And so, we arrive in 2016. Social norms and attitudes are slowly but surely approaching universality. Certainly, justice and equality have decades of progress yet to transpire, however varying proportions of society do acknowledge these as problems. The adult world finds itself in a strange time where information is the more dominant, more valuable and yet the more immediately obtainable currency than decades of nine-to-five billable hours. Youth, the presumptively insatiable consumer of goods, media, and money, is starved of relevant product stimulus and substance within their vernacular. Publication after publication, product after product, impose out-dated values on what they think the 18-to-25 year old female or 21-to-30 year old male “needs” and “wants”, without once consulting the very minds they attempt in vain to capture. Such efforts inevitably fail, and live out their days ignoring sunk costs and manufacturing “engagement” data by syndicating content of listicles and Kardashians that will be sure to generate clicks this afternoon – we’ll worry about next year later. As such, the greatest product and media success stories are born of their own: the 30 Under 30, the student body, and for a time, the Silicon Valley. So many twenty-somethings’ value is not in the copy room, at the beck and call of their superiors, blinded by self-serving corporate structures, but rather in the boardroom, out of what society defines as their comfort zone, challenging archaic frameworks. The tables of authority have turned.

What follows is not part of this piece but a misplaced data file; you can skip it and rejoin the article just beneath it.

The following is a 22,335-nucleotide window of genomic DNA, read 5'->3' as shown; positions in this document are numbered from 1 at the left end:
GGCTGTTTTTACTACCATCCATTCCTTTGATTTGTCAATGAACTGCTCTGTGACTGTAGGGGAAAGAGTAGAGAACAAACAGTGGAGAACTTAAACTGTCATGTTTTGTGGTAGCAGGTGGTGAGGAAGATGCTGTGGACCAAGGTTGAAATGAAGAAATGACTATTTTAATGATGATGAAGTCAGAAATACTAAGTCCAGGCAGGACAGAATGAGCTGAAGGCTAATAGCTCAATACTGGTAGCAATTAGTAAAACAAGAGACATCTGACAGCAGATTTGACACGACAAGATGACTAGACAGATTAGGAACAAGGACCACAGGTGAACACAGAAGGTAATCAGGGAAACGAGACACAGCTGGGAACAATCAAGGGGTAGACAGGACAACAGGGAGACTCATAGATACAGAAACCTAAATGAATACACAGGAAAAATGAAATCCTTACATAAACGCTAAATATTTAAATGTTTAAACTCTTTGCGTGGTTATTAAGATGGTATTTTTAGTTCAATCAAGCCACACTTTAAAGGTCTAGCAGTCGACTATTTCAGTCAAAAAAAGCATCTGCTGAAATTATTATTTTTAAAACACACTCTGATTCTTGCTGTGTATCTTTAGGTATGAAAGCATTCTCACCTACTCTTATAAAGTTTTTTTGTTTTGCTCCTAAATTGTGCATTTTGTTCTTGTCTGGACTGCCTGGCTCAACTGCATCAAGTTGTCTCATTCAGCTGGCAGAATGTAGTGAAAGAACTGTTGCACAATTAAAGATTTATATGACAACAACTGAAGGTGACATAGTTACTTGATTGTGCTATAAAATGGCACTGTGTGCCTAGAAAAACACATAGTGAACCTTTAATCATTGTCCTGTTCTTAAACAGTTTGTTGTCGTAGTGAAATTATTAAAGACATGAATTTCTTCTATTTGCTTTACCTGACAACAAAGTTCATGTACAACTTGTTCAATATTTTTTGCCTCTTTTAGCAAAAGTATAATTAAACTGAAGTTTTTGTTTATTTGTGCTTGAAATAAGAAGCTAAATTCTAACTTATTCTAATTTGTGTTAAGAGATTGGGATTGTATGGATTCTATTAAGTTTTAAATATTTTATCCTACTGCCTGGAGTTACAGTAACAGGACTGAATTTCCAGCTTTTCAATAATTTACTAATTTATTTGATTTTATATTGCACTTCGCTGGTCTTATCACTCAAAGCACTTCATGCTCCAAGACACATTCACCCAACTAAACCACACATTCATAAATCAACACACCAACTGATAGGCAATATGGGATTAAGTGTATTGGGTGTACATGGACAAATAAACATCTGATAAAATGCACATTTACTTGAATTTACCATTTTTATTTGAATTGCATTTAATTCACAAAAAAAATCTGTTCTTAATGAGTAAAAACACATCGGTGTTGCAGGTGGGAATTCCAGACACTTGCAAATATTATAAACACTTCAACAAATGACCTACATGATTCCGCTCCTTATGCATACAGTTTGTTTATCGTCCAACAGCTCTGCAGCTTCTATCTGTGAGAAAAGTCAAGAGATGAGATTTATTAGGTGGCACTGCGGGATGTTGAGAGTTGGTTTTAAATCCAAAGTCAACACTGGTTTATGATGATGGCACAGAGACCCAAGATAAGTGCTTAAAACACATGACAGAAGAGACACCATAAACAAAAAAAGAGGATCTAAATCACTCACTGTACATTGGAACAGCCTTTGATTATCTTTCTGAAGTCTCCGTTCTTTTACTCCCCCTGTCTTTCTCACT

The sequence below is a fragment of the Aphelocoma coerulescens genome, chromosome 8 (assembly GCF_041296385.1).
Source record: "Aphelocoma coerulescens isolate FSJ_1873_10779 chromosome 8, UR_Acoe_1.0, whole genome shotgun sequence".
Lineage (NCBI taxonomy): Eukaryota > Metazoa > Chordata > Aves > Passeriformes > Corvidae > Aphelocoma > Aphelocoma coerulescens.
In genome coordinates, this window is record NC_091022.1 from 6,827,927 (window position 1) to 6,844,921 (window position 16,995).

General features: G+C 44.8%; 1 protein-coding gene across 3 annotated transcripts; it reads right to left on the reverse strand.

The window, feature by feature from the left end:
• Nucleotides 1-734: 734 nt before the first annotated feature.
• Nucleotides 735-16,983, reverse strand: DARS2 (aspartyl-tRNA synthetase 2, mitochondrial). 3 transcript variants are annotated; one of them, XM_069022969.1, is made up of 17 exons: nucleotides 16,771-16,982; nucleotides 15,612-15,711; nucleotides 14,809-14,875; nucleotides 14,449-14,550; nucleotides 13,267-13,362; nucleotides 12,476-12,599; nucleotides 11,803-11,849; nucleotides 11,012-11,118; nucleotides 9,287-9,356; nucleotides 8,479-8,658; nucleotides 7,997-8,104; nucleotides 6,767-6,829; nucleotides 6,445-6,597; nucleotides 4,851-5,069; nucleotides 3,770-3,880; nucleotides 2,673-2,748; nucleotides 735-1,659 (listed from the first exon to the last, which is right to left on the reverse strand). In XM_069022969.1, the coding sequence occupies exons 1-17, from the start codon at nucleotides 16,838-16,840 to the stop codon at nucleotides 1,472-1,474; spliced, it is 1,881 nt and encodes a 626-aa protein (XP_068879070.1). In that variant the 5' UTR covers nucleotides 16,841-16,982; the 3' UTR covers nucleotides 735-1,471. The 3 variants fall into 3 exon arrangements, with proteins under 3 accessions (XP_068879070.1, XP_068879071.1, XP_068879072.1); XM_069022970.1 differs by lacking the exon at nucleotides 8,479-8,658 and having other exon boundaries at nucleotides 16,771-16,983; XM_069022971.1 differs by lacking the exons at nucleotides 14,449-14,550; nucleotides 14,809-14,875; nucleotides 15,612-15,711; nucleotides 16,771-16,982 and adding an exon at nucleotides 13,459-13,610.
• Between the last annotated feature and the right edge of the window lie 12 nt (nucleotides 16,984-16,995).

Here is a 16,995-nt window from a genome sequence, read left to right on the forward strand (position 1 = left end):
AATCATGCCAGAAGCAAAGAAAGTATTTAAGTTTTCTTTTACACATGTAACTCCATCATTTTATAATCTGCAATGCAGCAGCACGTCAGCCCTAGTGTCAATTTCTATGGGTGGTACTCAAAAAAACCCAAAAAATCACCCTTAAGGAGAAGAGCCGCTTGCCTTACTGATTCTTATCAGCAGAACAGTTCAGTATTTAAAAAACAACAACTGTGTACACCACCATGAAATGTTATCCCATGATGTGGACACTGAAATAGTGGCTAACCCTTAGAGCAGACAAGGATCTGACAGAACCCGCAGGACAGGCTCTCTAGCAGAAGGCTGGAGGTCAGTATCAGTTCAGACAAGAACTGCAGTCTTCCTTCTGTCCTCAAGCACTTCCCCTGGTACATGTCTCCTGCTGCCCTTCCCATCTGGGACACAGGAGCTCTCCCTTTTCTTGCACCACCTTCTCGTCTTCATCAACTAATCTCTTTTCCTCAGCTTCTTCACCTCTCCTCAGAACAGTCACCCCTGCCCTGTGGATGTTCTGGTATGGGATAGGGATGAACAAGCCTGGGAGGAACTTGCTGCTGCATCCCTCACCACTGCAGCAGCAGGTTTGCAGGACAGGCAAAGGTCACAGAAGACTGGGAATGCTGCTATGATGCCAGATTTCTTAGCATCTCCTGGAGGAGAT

And yet, as always, it’s a double-edged sword.
Infinite access does not imply knowledge. Education, in pop culture, has somehow diminished in value in the lifecycle of a career. For many, this means opportunity in the face of social inequality – and of course, the underdog and unlikely hero should continue to be championed as role models that succeeded against all odds. Anything is possible. However, for the most recognisable category of young people, it reinforces the age-old indictment of youth as lacking direction, impetus, and motivation. The pure possibility of immediate possession or information – clicking to buy something online that will be delivered to their door within hours, uncovering any answer to any question at their literal fingertips, having a free and unfettered soapbox for any opinion (well-informed or not) – does not, and cannot, warrant entitlement. The millennial, as much as they resent the label, cannot assume instantaneous accessibility to all aspects of life. “Want it now” cannot apply to gaining the respect of their community and peers, or their career trajectory. The most revolutionary ideas and attitudes will remain unrealised and nebulous without hard work. In that regard, there really is no overnight secret to success – indeed, there is no overnight success at all.
But perhaps, this is not a new phenomenon. Perhaps mothers of every generation have despaired amongst themselves at the uncouth youth they have reared. Did we fail? Why won’t they listen? What do they know? Perhaps it is to be that for every jolting and progressive change to the ecosystem, there must be some encumbering equaliser to keep us in the eternal cycle of two steps forward and one step back. Perhaps it’s just a rite of passage.
Read our full profile on Margaret Zhang in our #43 Haute Stuff issue, out on newsstands now.